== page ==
Thursday, June 5, 2014

Lending Woes and Borrowing Trouble

 Douglas Winslow Cooper and Brian Maher

“Dad, got a minute to talk?”

“Sure, Rick. What’s up?”

“I lent Frank some money a month ago, and he hasn’t repaid me and seems to be avoiding me. Somehow, I rarely see him.”

“What was it for?”

“Something he said was personal and did not want me to discuss.”

“That’s odd,” Rick’s father said.

“It irritates me that he is less friendly now than when I lent him the cash.”

Mr. Williams then told Rick about some experiences he had with lending things to friends and acquaintances. If he lent tools, often they were returned late or not at all. If he lent money, often the borrowers seemed embarrassed when they met later. Sometimes he did not get the money back, but even when he did, the people did not seem grateful.

Tess joined in. She had lent clothes to friends, only to get them back wrinkled or dirty. Not always, though. Sometimes her friends would return them cleaner and nicer than they were originally. She would borrow outfits, herself, but make sure they were clean before returning them, although once or twice they were damaged and she had to get them repaired, even though she might have ignored the damage if they were her own outfits, not the friends’.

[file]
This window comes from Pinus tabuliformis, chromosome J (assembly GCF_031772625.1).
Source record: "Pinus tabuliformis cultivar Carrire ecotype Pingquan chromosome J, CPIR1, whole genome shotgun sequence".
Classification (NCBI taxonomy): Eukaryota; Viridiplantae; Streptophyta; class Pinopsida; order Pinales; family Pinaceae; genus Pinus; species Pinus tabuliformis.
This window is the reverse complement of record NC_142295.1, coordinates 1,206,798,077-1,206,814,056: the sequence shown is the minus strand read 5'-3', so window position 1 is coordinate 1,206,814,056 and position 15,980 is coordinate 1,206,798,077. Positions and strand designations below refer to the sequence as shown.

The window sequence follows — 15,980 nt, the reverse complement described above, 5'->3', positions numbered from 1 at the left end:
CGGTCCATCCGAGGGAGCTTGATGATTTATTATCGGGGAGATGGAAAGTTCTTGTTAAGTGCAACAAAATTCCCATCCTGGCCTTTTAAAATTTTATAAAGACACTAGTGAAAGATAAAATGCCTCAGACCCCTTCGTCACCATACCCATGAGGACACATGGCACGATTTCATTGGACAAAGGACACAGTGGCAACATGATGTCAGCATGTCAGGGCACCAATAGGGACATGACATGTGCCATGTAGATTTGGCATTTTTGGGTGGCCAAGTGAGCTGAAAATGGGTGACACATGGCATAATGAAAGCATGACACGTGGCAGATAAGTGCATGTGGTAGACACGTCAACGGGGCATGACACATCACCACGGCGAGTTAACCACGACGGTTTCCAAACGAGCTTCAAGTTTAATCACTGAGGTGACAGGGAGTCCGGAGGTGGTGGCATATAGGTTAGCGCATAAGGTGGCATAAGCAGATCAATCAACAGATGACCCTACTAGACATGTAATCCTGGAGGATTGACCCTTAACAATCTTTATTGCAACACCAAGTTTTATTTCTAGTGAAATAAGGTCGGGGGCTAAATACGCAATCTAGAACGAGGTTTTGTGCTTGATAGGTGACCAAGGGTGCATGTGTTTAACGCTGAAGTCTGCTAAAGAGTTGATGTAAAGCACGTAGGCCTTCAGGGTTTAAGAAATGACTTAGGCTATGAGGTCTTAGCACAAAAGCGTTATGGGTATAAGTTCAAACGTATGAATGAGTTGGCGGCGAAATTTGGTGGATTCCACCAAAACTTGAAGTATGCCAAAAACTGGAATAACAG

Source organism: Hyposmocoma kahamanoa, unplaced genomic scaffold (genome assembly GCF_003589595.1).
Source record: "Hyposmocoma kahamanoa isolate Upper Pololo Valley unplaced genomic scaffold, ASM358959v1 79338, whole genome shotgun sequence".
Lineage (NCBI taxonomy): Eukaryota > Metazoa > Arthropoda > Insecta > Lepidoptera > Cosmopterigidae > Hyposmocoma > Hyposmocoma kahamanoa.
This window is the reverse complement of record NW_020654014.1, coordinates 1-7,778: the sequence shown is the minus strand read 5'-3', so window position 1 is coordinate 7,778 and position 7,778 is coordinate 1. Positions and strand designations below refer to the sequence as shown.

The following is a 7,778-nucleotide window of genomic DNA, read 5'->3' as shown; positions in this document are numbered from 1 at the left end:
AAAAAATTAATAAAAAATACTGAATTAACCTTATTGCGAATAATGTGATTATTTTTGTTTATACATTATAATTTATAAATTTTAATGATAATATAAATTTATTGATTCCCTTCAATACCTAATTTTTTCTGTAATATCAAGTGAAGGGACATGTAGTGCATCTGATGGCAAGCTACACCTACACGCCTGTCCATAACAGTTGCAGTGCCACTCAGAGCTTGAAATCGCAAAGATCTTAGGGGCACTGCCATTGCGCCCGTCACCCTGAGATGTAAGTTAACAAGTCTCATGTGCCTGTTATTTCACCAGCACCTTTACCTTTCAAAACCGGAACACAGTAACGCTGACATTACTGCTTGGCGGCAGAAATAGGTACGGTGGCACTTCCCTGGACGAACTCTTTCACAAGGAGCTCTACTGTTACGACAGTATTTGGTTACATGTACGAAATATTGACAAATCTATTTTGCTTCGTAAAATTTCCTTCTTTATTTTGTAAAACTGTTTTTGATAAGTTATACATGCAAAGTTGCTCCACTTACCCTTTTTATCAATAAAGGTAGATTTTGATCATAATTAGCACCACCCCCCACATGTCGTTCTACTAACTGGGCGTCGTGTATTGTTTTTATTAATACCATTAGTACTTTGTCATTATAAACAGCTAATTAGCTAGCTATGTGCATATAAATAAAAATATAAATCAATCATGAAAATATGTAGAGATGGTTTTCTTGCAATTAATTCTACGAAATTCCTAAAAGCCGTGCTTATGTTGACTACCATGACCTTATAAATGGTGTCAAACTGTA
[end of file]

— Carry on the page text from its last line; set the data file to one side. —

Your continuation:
Mr. Williams told Rick and Tess, “One of our relatives, and I won’t say who, needed several thousand dollars, a few weeks’ pay, and asked me for a loan. I talked it over with Mom, and we decide that we would make it an outright gift, rather than a loan, so that he would not feel indebted to us.”

Tess, asked, “So, what happened?”

“We have stayed friends. He was very thankful, and he has done a few nice things for us, as gifts, too.”

“I guess the lesson is that you should not lend more than you can afford to lose, and probably you should just make it a gift. I think I will tell Frank when I see him that I don’t want him to return the money, but consider it a gift.”

“That may hurt now, but turn out for the best in the long run,” Mr. Williams said.

Mrs. Williams chimed in “Shakespeare has one of his characters advise his son, ‘Neither a borrower nor a lender be,’ so this is a common problem.”

When Rick saw Frank next, Rick told Frank to consider the loan a gift, but Frank said he couldn’t do that, and a week later, returned Rick’s money.


One of our fifty instructional stories for young readers.

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